Sansui PC-V1000 CD-player Review
Although the PC-V1000 digital Compact Disc player is Sansui's first, its performance, features, circuit design, price, and date of introduction make it more of a "second-generation" model. For example, unlike some first-generation CD players, the PC-V1000 can access any number of tracks on a disc up to the standardized maximum of ninety-nine. The PC-V1000's programmed-playback system allows playback of up to fifteen tracks in any chosen order instead of being limited to the programmed tracks' original numerical order as some players are. And the Sansui player includes an infrared remote control as standard equipment.
In some respects the PC-V1000 is ahead of most other CD players regardless of generation. It is unusually good-looking too. The numerical track-number and time display and the operating-status indicator lights are not as garish as they seem on other models. In a nice styling touch, there is a luminescent blue bar over the disc compartment that is very attractive, especially in a darkened room. Overall, the player measures 17 x 11-3/4 x 4-3/8 inches and weighs 16 pounds. Price: $850.
Many of the performance qualities of a Compact Disc player are determined by the CD encoding standards, and it has been our experience in testing a large number of CD players that these qualities vary little or not at all from one player to another. The Sansui PC-V1000 was no exception. One of the areas where measurable (though mostly inaudible) differences exist is in the frequency response, which can be affected to a slight degree by the cutoff characteristics of the low-pass filters that follow the conversion of a digital signal to analog form.
The PC-V1000's frequency response was ruler-flat from 20 to 1,000 Hz (less than 0.05 dB overall variation), with slight ripples superimposed on a gentle downward slope above that frequency. The overall response variation from 20 to 20,000 Hz was a mere 0.8 dB, most of it in the uppermost octave. Playback of a square wave showed the type of symmetrical ringing that is characteristic of digital low-pass filters, which this machine uses instead of analog-circuit filters.
The very low phase shift between channels, a maximum of less than 5 degrees at 20,000 Hz, suggests that each channel has its own digital-to-analog converter instead of switching (multiplexing) a single D/A converter between the channels as many players do. The larger phase shifts of such players-we have measured as much as 90 degrees at 20,000 Hz-reflect the interchannel time delay, about 10 microseconds, resulting from the switching action. In contrast, the interchannel time error of a machine like the PC-V1000 is less than 1 microsecond, although both delays are normally inaudible.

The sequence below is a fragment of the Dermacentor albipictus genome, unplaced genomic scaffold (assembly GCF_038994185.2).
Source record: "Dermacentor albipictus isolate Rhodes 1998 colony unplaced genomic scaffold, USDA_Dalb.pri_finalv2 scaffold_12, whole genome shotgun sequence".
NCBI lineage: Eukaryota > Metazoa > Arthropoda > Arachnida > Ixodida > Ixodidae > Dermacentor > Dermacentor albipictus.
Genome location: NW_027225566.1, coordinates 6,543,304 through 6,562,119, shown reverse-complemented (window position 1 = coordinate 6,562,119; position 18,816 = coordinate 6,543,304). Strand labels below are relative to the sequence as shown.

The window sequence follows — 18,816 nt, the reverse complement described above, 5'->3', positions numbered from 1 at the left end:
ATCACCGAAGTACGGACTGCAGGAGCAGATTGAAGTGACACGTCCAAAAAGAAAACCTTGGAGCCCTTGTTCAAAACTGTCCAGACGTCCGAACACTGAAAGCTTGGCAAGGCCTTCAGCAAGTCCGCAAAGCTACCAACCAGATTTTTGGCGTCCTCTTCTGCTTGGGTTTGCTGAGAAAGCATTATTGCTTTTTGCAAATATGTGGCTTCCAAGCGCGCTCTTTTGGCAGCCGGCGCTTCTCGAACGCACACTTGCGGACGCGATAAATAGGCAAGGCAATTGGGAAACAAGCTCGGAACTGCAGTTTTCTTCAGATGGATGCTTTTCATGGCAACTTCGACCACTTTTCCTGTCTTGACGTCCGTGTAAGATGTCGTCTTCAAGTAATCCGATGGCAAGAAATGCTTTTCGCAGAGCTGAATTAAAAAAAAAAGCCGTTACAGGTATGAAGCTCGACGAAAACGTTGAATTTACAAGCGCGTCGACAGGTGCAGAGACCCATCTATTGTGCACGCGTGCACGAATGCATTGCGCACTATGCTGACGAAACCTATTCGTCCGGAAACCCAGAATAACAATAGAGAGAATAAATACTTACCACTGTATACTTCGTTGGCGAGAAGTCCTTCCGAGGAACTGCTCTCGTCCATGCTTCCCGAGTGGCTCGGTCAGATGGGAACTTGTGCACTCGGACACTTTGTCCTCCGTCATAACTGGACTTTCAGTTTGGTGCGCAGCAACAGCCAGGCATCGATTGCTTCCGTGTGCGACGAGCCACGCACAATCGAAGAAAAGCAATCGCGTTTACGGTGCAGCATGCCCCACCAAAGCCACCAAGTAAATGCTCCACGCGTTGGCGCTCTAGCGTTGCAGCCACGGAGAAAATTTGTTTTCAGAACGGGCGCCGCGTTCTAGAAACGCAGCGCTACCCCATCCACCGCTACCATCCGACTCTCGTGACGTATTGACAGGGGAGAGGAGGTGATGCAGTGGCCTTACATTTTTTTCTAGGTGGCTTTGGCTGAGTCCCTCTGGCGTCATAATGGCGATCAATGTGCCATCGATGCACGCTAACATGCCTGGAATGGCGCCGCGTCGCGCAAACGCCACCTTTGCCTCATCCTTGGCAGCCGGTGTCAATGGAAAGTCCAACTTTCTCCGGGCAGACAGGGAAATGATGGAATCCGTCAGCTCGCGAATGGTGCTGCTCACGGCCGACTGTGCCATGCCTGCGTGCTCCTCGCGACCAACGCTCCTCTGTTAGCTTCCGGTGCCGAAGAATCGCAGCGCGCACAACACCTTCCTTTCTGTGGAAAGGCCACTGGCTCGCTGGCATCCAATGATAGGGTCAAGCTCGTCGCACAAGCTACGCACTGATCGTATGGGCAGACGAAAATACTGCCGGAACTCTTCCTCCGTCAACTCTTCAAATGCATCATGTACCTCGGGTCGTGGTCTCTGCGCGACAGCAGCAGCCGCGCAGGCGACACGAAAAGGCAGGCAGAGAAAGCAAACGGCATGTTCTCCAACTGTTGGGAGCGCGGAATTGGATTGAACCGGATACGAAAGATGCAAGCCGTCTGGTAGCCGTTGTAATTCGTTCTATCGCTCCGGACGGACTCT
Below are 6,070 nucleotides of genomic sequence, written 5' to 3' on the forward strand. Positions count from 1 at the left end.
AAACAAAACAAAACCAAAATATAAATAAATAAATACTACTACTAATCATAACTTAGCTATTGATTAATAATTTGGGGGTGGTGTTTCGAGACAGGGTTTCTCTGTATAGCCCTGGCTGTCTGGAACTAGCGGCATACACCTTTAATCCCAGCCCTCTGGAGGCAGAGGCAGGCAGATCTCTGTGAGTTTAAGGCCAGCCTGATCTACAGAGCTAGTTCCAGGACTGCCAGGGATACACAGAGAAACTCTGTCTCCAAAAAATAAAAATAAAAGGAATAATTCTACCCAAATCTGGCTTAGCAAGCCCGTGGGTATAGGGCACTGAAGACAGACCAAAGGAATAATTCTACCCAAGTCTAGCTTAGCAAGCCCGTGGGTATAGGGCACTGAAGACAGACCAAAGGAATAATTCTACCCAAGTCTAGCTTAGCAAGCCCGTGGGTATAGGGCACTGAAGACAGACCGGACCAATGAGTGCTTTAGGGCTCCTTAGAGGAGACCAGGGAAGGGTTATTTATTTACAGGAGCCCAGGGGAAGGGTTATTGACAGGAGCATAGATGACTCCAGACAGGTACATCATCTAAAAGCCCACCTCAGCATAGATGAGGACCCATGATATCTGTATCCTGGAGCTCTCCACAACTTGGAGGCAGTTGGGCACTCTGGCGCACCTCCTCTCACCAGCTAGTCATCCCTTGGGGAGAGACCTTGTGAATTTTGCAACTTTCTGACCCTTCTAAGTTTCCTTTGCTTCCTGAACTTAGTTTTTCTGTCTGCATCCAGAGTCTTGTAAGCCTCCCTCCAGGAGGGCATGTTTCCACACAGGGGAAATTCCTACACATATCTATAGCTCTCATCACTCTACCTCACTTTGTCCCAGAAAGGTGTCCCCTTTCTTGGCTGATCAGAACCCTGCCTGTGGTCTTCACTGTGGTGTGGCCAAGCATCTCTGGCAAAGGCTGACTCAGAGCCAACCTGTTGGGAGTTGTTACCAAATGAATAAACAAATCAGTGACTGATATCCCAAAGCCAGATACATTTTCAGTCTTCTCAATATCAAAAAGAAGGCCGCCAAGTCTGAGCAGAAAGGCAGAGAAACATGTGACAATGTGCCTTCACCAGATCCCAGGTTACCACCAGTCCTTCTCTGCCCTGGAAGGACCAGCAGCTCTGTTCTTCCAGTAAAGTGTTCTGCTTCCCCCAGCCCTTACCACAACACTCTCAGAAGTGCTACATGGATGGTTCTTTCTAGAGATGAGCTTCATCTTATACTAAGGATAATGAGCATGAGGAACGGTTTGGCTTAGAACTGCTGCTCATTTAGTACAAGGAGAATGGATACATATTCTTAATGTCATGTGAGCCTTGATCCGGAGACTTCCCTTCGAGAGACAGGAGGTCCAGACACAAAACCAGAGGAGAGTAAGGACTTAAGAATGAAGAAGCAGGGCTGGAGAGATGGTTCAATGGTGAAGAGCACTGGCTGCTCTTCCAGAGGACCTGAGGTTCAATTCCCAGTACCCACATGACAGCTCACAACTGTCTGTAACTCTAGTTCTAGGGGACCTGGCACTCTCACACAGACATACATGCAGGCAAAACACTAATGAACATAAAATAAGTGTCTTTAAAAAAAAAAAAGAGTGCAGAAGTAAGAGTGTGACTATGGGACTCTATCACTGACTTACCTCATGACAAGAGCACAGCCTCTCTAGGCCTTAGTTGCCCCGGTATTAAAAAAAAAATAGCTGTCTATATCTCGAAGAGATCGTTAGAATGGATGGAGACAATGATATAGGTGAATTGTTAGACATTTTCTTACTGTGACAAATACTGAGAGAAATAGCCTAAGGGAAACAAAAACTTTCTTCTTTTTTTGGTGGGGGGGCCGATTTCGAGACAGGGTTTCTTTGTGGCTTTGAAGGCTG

The cueing time of the PC-V1000 from track 1 to track 15 of the Philips TS4 sampler was somewhat slower than we have measured on many other CD players. Its cueing accuracy was excellent, however. The transition from track 17 to track 18 (an instantaneous change, with no silent interval) was accomplished with absolutely no audible clipping of the beginning of the latter track.
The defect tracking ability of the Sansui machine was also excellent, and it easily coped with the worst simulated disc damage on the Philips TS3A test record with no sign of program dropouts. On the other hand, its resistance to physical impacts was only fair, so that a moderate tap of the hand on the top or side of the case was sufficient to impair tracking of the record for a moment. In normal operation, though, the machine showed absolutely no "touchiness" in its handling.
The operation of the Sansui PC-V1000 and its remote control is very straightforward. Its programming system is simple and logical, although we found it necessary first to read the instruction manual to establish the functions of some of the keys identified only by symbols, as well as the operating details of such features as the phrase memory and the introskip mode of operation.
The PC-V1000 lacks the ability to cue or program by time or index codes, but in every other respect it is at least a match for any second-generation CD player in operating flexibility, to say nothing of sound quality. One might expect the frequency response of our sample of the PC-VI000 to give the sound a slightly "soft" quality compared with that of units having absolutely flat response to the highest audio frequencies. We could not detect such a characteristic by listening to a number of CD's, but we would hardly expect to hear that small a difference without a true A/B test. Anyway, it is difficult to imagine any sensible person placing any importance on such minute response differences.
The one feature of the PC-V1000 to which we take exception is the headphone output jack, which lacks a volume control. The output into an open circuit was a surprisingly high 7.7 volts from a 0-dB signal, and it still measured almost 6 volts into a 600-ohm load, resulting in an uncomfortably loud volume. A 0-dB signal was clipped when loaded with 600 ohms, and the clipping became severe at lower load impedances. Since there is no level control, distortion is inevitable with many medium-impedance phones. We found the headphone listening level to be uncomfortably loud, although distortion was not a problem since recorded music levels rarely, if ever, reach 0 dB. We would not recommend using headphones with this unit.
On the whole, though, this is yet another excellent CD player and a handsomer one than most. The audiophile has rarely had such a large field of fine products to choose from as with today's CD players, and the Sansui PC-V1000 is representative of the best that the second-generation players have to offer.